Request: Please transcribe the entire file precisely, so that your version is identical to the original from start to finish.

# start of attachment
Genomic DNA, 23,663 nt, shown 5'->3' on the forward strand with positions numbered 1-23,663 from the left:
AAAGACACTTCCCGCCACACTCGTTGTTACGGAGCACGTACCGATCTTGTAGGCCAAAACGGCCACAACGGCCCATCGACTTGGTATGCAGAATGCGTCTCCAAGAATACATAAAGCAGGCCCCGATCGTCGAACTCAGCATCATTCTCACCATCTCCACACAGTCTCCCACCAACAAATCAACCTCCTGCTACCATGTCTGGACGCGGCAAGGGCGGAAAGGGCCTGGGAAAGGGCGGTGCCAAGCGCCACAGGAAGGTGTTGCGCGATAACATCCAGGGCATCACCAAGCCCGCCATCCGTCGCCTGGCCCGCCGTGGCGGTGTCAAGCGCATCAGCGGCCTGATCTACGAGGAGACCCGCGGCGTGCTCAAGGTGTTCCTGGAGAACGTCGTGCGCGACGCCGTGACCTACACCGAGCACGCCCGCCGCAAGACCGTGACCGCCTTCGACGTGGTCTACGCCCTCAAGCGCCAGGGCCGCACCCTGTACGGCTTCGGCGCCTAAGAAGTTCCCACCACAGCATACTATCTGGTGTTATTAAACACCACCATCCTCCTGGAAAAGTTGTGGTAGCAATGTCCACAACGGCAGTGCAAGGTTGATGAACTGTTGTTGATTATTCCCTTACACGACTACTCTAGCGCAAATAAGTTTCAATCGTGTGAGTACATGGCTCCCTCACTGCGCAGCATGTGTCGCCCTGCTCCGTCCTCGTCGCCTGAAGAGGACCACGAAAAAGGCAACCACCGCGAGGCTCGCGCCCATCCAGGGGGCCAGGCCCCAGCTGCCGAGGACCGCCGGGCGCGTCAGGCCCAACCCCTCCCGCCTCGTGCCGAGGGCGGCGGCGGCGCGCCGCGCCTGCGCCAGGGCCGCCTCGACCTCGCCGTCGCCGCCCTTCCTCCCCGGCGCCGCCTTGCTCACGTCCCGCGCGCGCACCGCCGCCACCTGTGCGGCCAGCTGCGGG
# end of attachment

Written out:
Genomic DNA, 23,663 nt, shown 5'->3' on the forward strand with positions numbered 1-23,663 from the left:
AAAGACACTTCCCGCCACACTCGTTGTTACGGAGCACGTACCGATCTTGTAGGCCAAAACGGCCACAACGGCCCATCGACTTGGTATGCAGAATGCGTCTCCAAGAATACATAAAGCAGGCCCCGATCGTCGAACTCAGCATCATTCTCACCATCTCCACACAGTCTCCCACCAACAAATCAACCTCCTGCTACCATGTCTGGACGCGGCAAGGGCGGAAAGGGCCTGGGAAAGGGCGGTGCCAAGCGCCACAGGAAGGTGTTGCGCGATAACATCCAGGGCATCACCAAGCCCGCCATCCGTCGCCTGGCCCGCCGTGGCGGTGTCAAGCGCATCAGCGGCCTGATCTACGAGGAGACCCGCGGCGTGCTCAAGGTGTTCCTGGAGAACGTCGTGCGCGACGCCGTGACCTACACCGAGCACGCCCGCCGCAAGACCGTGACCGCCTTCGACGTGGTCTACGCCCTCAAGCGCCAGGGCCGCACCCTGTACGGCTTCGGCGCCTAAGAAGTTCCCACCACAGCATACTATCTGGTGTTATTAAACACCACCATCCTCCTGGAAAAGTTGTGGTAGCAATGTCCACAACGGCAGTGCAAGGTTGATGAACTGTTGTTGATTATTCCCTTACACGACTACTCTAGCGCAAATAAGTTTCAATCGTGTGAGTACATGGCTCCCTCACTGCGCAGCATGTGTCGCCCTGCTCCGTCCTCGTCGCCTGAAGAGGACCACGAAAAAGGCAACCACCGCGAGGCTCGCGCCCATCCAGGGGGCCAGGCCCCAGCTGCCGAGGACCGCCGGGCGCGTCAGGCCCAACCCCTCCCGCCTCGTGCCGAGGGCGGCGGCGGCGCGCCGCGCCTGCGCCAGGGCCGCCTCGACCTCGCCGTCGCCGCCCTTCCTCCCCGGCGCCGCCTTGCTCACGTCCCGCGCGCGCACCGCCGCCACCTGTGCGGCCAGCTGCGGG